Once the reasons for exercising are clear, other factors should be considered before an individual makes her final choice. Current health andlevels need to be taken into account before an individual can decide on training goals. Allowance should be made, too, for the budget and amount of time available for exercise. Personality and personal preferences are other important factors; no form of exercise works for someone who finds it boring and skips sessions at every opportunity.
Current health and fitness levels
Assessing current fitness levels, either at home or at a gym, is necessary when planning a training programme. A thorough fitness assessment should check levels of aerobic fitness, muscle strength and endurance and . This indicates whether one aspect of fitness needs more attention than others, which in turn influences the choice of activity. It is possible, too, that the body may not be uniformly fit; for example, an assessment of muscular fitness may show that the lower body is quite strong whereas the upper body needs more work.
Body type is another factor for consideration. Individuals of a particular body type, may be more suited to certain activities. Some body types are said to be more suited to activities that require bounce and agility, such as aerobics and skipping, whereas others are likely to be more suited to running or racket sports or activities requiring power, such as rowing, stair-climbing and weights. If, however, an individual enjoys a particular sport, she should not worry about whether it is appropriate to her body type.
An individual who has an existing health problem needs to consider this when choosing an appropriate form of exercise; she should seek advice from her doctor.
Cost is an important factor when planning exercise, although it need not be a major one. The initial expense involved in starting some sports, such as climbing, skiing, windsurfing and golf, can act as a deterrent. Gym membership can also be expensive, often involving the payment of a large sum at the start of the year. For some people, the cost deters them from joining the gym, but for others, the fact that they have already paid acts as motivation to exercise. Some people, however, may feel guilty and unhappy if they do not use their membership to exercise regularly, so exercise becomes an indirect source of anxiety. Some gyms offer short-term membership deals and drop-in classes. Alternatively, a person who attends a regular gym class, may find that booking and paying for the next class each time she attends is a cheap and effective motivator.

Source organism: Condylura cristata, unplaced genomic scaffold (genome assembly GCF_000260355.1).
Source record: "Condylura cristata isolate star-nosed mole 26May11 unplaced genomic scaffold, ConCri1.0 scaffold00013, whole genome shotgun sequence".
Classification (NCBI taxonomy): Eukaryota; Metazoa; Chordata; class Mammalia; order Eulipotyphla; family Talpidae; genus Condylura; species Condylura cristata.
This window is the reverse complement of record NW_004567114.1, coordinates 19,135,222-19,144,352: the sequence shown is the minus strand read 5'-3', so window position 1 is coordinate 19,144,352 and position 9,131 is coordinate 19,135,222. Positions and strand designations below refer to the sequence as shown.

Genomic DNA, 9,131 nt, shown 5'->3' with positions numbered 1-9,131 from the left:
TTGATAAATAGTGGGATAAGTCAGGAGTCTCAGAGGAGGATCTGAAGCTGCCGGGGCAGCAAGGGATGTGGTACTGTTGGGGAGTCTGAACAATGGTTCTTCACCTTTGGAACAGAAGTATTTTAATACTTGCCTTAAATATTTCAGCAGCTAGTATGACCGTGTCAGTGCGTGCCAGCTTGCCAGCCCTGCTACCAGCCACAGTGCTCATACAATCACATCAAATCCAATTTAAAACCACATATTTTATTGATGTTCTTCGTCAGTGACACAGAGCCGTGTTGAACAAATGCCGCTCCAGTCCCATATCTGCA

For those on a limited budget, activities such as walking and running require a minimum of equipment and can be enjoyed for free. Most local authorities provide leisure centres that offer classes and activities at a cheaper rate than privately run gyms and clubs. Social team sports, such as football, softball and bowls, are usually inexpensive and the team aspect encourages regular participation. Exercising to a video at home can be a cheap alternative to attending an aerobics class. Motivation to participate regularly in free or cheap activities can be low, however. For some people, arranging regular times to exercise with others maintains motivation.
Time available for exercise
Apart from the recommendation to avoid exercising within two hours of eating a meal, there is no universally ideal time of day to exercise. The ideal time is the time that best suits each individual’s needs and situation. An exercise regime must be capable of integration into an individual’s daily life and routine. For example, a person who goes to bed late and finds it difficult to get up in the morning may find it almost impossible to adhere to an exercise plan that involves waking up early and then exercising before going to work.
Some people find that a morning workout can be energizing, giving them a good start to the day. Others may find that they are more likely to exercise regularly if they work out before they are fatigued by the stresses of the day. An added advantage of early morning exercise is that sports facilities are less likely to be overcrowded. Many people manage to fit their exercise in before going to work; others maximize their use of time by running orto work.
If there are training facilities at or near the workplace, a workout at lunchtime or straight after work may be effective for individuals who find it difficult to make time for exercise at home; others may prefer to work out at facilities close to where they live so that the journey home is minimal.
Some people use an evening workout as an opportunity to release the stresses of a busy day. Individuals who spend their day working alone at home or caring for young children may enjoy the social aspect of an evening exercise session at a club or class.
Individuals who have a busy schedule during the week may find that they have to focus on weekend exercise sessions. Someone caring for young children may also have to make the most of weekend sessions when a partner is available to babysit. If time is a problem, it is important to remember that everyday activities such as walking, gardening and housework can count as exercise, particularly if a little effort is made to increase the pace.
People who have what is known as an external locus of control, tend to work best when guided by others and may find it difficult to exercise alone; they prefer exercise that involves other people – classes, team sports or a personal trainer. People with an internal locus of control are self-motivated and prefer to be in charge of their own regime. They need to set their own goals: running, or may be good forms of exercise.
If you are highly competitive and you are using exercise as a way of relieving stress, try to avoid sports in which you are under pressure to beat an opponent. Instead opt for more meditative forms of exercise such as Yoga or Tai Chi.